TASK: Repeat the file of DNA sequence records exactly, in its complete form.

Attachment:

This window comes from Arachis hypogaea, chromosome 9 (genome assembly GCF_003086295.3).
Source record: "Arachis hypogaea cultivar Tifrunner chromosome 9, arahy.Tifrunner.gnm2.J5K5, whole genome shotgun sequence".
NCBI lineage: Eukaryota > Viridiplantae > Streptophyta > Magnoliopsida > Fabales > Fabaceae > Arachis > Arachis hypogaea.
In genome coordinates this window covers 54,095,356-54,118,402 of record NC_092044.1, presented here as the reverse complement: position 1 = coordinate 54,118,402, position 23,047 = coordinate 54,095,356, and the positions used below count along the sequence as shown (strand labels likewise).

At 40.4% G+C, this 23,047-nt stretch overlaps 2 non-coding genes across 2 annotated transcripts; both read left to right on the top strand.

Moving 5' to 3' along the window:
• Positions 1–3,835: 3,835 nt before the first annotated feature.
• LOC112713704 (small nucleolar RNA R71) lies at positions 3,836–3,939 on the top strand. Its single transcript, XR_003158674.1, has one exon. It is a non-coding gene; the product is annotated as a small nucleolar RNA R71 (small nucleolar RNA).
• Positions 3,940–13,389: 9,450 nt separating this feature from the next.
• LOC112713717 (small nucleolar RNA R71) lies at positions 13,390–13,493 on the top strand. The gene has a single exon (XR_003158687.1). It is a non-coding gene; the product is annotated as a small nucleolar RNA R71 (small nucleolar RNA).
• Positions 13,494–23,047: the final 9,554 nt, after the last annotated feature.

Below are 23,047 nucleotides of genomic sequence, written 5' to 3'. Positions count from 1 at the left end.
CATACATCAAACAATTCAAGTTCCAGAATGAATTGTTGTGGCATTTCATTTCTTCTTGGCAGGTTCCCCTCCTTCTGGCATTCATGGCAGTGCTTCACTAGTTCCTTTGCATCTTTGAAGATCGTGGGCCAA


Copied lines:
This window comes from Arachis hypogaea, chromosome 9 (genome assembly GCF_003086295.3).
Source record: "Arachis hypogaea cultivar Tifrunner chromosome 9, arahy.Tifrunner.gnm2.J5K5, whole genome shotgun sequence".
NCBI lineage: Eukaryota > Viridiplantae > Streptophyta > Magnoliopsida > Fabales > Fabaceae > Arachis > Arachis hypogaea.
In genome coordinates this window covers 54,095,356-54,118,402 of record NC_092044.1, presented here as the reverse complement: position 1 = coordinate 54,118,402, position 23,047 = coordinate 54,095,356, and the positions used below count along the sequence as shown (strand labels likewise).

At 40.4% G+C, this 23,047-nt stretch overlaps 2 non-coding genes across 2 annotated transcripts; both read left to right on the top strand.

Moving 5' to 3' along the window:
• Positions 1–3,835: 3,835 nt before the first annotated feature.
• LOC112713704 (small nucleolar RNA R71) lies at positions 3,836–3,939 on the top strand. Its single transcript, XR_003158674.1, has one exon. It is a non-coding gene; the product is annotated as a small nucleolar RNA R71 (small nucleolar RNA).
• Positions 3,940–13,389: 9,450 nt separating this feature from the next.
• LOC112713717 (small nucleolar RNA R71) lies at positions 13,390–13,493 on the top strand. The gene has a single exon (XR_003158687.1). It is a non-coding gene; the product is annotated as a small nucleolar RNA R71 (small nucleolar RNA).
• Positions 13,494–23,047: the final 9,554 nt, after the last annotated feature.

Below are 23,047 nucleotides of genomic sequence, written 5' to 3'. Positions count from 1 at the left end.
CATACATCAAACAATTCAAGTTCCAGAATGAATTGTTGTGGCATTTCATTTCTTCTTGGCAGGTTCCCCTCCTTCTGGCATTCATGGCAGTGCTTCACTAGTTCCTTTGCATCTTTGAAGATCGTGGGCCAA